Apple readies App Store's new Kids category ahead of iOS 7 launch

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Apple (NASDAQ:AAPL) is calling on developers to submit their iOS applications for inclusion within the App Store's new Kids category, slated to go live in tandem with the company's forthcoming iOS 7 mobile operating system overhaul.

The Kids category, first announced this summer at Apple's annual Worldwide Developers Conference, promises parents and children a designated spot for family-friendly, age-appropriate iPhone and iPad applications. "If your app is made specifically for children aged 11 and under, you can now choose an age range for your app on the iTunes Connect website," states an Apple email sent Friday to registered iOS developers, offering them three options: Ages 5 and under, ages 6-8 and ages 9-11. Developers may select one age range for each iOS app.

"Apps approved for the Kids category will still have a primary and secondary category, but will also appear in a new, separate area of the App Store," Apple explains. "To assign the Kids category to an already existing app, submit a new version of your app for review." Apple said the App Store's existing Kids subcategory will be removed when the new designation goes live this fall.

The Kids category signals Apple's latest attempt to make the App Store a safe haven for families. Earlier this year, after agreeing to pay out more than $100 million to settle a class action lawsuit filed by parents whose children purchased virtual goods and enhancements sold inside iPhone and iPad applications without permission, Apple added a line of text to freemium App Store download pages, alerting users when an iOS title supports in-app purchases. From there Apple introduced age-rating notification boxes below each iOS app's developer credits, a move to assuage consumers and watchdog groups calling for greater transparency around the App Store shopping experience.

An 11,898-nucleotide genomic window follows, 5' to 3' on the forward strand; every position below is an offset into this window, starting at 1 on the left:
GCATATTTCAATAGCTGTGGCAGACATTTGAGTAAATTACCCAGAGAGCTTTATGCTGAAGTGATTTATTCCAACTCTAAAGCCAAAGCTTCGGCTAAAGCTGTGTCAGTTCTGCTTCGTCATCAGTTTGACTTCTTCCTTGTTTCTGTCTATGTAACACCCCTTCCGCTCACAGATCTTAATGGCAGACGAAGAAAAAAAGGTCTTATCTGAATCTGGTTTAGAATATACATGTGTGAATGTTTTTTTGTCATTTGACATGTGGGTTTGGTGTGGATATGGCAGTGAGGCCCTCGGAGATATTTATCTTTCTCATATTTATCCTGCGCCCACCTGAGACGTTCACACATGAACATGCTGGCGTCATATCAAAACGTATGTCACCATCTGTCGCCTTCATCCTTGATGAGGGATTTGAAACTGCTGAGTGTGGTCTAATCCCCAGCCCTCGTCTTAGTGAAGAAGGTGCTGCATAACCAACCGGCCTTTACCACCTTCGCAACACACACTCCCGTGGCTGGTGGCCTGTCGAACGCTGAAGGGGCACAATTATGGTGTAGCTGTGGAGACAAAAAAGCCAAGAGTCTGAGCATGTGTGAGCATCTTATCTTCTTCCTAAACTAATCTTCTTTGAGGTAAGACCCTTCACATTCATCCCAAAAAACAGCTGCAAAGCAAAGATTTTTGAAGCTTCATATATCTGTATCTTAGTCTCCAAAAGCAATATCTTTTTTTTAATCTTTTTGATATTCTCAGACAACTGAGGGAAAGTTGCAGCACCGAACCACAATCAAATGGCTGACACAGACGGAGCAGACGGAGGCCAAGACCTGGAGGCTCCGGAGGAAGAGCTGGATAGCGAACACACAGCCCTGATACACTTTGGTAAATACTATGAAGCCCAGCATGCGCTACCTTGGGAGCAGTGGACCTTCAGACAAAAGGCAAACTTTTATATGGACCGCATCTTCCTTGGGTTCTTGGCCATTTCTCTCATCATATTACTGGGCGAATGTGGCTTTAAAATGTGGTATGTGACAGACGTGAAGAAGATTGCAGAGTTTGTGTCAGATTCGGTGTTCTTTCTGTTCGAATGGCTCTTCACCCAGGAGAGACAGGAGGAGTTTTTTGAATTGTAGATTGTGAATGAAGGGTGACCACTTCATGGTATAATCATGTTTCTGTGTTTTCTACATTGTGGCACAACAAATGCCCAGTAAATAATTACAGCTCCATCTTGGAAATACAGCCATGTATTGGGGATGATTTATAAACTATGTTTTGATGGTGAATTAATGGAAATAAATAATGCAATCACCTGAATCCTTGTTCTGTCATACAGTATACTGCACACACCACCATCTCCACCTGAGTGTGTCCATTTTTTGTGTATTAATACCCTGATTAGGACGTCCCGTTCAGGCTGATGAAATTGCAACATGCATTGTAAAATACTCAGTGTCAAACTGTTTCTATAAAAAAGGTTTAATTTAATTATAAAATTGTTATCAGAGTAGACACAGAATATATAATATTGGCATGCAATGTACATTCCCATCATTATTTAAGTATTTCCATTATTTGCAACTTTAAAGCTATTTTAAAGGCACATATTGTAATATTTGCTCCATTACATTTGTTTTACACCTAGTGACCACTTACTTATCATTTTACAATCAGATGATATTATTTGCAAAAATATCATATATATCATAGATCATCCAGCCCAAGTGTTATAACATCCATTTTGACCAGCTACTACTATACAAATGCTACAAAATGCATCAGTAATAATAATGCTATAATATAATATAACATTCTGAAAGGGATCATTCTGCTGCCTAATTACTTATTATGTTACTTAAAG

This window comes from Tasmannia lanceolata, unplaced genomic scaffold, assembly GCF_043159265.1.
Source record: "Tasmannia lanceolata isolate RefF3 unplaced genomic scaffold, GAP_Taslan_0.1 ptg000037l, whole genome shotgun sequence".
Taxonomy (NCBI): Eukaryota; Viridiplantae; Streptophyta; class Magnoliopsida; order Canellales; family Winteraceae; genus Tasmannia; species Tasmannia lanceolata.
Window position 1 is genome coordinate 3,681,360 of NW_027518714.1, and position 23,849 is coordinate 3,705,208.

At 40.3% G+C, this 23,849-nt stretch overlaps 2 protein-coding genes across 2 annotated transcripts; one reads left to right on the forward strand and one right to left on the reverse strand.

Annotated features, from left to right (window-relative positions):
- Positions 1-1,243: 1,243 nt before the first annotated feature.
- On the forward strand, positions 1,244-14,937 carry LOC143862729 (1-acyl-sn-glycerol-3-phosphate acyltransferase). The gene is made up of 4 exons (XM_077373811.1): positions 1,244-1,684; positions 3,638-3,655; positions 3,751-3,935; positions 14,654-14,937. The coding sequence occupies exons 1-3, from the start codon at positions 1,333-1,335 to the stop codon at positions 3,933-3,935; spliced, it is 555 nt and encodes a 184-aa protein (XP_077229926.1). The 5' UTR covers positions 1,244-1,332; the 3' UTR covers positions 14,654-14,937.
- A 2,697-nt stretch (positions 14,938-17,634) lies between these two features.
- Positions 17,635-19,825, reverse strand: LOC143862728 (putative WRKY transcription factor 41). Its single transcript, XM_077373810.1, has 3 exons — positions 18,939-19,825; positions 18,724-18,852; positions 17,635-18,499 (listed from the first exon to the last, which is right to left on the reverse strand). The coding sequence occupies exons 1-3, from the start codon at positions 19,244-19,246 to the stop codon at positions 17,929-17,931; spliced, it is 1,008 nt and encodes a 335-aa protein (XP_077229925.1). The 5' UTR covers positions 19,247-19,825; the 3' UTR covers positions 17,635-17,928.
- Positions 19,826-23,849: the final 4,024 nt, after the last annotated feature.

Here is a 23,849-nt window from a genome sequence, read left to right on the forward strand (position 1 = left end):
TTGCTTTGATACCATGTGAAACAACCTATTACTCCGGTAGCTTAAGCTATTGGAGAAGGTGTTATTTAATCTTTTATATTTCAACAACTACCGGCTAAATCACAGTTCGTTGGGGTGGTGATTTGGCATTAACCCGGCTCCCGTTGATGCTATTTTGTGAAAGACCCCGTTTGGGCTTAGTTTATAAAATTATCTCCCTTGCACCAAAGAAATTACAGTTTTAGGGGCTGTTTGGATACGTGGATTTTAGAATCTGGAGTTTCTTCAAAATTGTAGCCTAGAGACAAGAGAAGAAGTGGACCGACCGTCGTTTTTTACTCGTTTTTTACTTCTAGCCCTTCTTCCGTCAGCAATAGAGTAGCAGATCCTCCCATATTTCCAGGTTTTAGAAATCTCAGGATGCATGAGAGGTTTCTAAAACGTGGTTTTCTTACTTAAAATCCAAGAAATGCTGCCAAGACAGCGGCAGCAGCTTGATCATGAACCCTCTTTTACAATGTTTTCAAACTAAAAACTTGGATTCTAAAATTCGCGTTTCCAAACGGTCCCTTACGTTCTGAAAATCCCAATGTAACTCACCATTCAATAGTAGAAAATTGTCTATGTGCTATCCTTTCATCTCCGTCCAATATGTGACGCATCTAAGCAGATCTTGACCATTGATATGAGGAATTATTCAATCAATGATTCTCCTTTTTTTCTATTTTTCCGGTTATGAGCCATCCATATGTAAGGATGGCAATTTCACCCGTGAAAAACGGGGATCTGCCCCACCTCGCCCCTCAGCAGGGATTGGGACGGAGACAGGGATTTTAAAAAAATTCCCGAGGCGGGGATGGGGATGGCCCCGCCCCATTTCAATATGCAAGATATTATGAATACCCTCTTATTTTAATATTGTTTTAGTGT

Last week, Apple also strengthened its App Review Guidelines to implement greater protection of kids 13 and under, accommodating rules established by the Children's Online Privacy Protection Act (COPPA), which prohibits apps from collecting personal data from children without "verifiable parental consent." iOS apps targeting children must now contain a privacy policy, must not connect advertising to in-app activity or contain links to content outside the app, and must block children from making purchases without verified parental consent.

Apple unveiled iOS 7 in June during WWDC 2013. The revamp signals the elimination of skeuomorphism, the longstanding iOS design aesthetic that leverages real-world images and metaphors like linen-textured backgrounds, wooden bookshelves and spiral-bound notebooks. iOS 7 also heralds the launch of multitasking for all apps, AirDrop wireless file sharing and the iTunes Radio streaming music service. Apple is widely expected to unveil the latest edition of its iPhone at a media event scheduled for Sept. 10.

For more:
- read this 9to5Mac article

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